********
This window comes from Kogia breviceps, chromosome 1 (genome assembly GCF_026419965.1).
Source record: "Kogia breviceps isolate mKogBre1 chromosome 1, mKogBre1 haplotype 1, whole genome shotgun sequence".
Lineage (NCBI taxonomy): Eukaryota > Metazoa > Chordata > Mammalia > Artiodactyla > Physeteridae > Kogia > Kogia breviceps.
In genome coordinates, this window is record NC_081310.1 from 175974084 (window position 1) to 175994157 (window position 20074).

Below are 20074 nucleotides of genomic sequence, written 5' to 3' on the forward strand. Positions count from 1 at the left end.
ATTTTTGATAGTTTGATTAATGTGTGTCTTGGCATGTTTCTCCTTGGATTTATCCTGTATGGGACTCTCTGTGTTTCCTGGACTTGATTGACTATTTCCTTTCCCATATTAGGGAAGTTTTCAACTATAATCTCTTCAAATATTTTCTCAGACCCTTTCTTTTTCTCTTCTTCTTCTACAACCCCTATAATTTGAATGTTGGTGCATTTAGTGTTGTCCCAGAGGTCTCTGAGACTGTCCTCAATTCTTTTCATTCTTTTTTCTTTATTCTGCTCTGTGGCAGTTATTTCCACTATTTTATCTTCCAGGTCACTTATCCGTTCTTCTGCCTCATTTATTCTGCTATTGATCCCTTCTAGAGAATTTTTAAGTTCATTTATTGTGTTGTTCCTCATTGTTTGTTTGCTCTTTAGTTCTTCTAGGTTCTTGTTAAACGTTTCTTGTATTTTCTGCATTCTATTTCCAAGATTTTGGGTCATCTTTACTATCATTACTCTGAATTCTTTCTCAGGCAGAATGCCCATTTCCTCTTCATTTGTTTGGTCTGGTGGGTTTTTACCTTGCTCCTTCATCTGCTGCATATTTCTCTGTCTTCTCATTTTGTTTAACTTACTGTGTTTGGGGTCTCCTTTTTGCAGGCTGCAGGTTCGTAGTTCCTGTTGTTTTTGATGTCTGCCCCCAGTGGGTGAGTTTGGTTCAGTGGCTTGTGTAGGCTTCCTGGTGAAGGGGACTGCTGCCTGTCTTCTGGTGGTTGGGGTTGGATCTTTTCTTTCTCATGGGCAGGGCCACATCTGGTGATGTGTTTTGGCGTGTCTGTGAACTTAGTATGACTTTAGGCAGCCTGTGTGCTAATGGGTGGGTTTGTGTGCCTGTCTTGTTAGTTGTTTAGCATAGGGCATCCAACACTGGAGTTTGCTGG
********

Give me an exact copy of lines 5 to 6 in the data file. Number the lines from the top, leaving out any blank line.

Below are 20074 nucleotides of genomic sequence, written 5' to 3' on the forward strand. Positions count from 1 at the left end.
ATTTTTGATAGTTTGATTAATGTGTGTCTTGGCATGTTTCTCCTTGGATTTATCCTGTATGGGACTCTCTGTGTTTCCTGGACTTGATTGACTATTTCCTTTCCCATATTAGGGAAGTTTTCAACTATAATCTCTTCAAATATTTTCTCAGACCCTTTCTTTTTCTCTTCTTCTTCTACAACCCCTATAATTTGAATGTTGGTGCATTTAGTGTTGTCCCAGAGGTCTCTGAGACTGTCCTCAATTCTTTTCATTCTTTTTTCTTTATTCTGCTCTGTGGCAGTTATTTCCACTATTTTATCTTCCAGGTCACTTATCCGTTCTTCTGCCTCATTTATTCTGCTATTGATCCCTTCTAGAGAATTTTTAAGTTCATTTATTGTGTTGTTCCTCATTGTTTGTTTGCTCTTTAGTTCTTCTAGGTTCTTGTTAAACGTTTCTTGTATTTTCTGCATTCTATTTCCAAGATTTTGGGTCATCTTTACTATCATTACTCTGAATTCTTTCTCAGGCAGAATGCCCATTTCCTCTTCATTTGTTTGGTCTGGTGGGTTTTTACCTTGCTCCTTCATCTGCTGCATATTTCTCTGTCTTCTCATTTTGTTTAACTTACTGTGTTTGGGGTCTCCTTTTTGCAGGCTGCAGGTTCGTAGTTCCTGTTGTTTTTGATGTCTGCCCCCAGTGGGTGAGTTTGGTTCAGTGGCTTGTGTAGGCTTCCTGGTGAAGGGGACTGCTGCCTGTCTTCTGGTGGTTGGGGTTGGATCTTTTCTTTCTCATGGGCAGGGCCACATCTGGTGATGTGTTTTGGCGTGTCTGTGAACTTAGTATGACTTTAGGCAGCCTGTGTGCTAATGGGTGGGTTTGTGTGCCTGTCTTGTTAGTTGTTTAGCATAGGGCATCCAACACTGGAGTTTGCTGG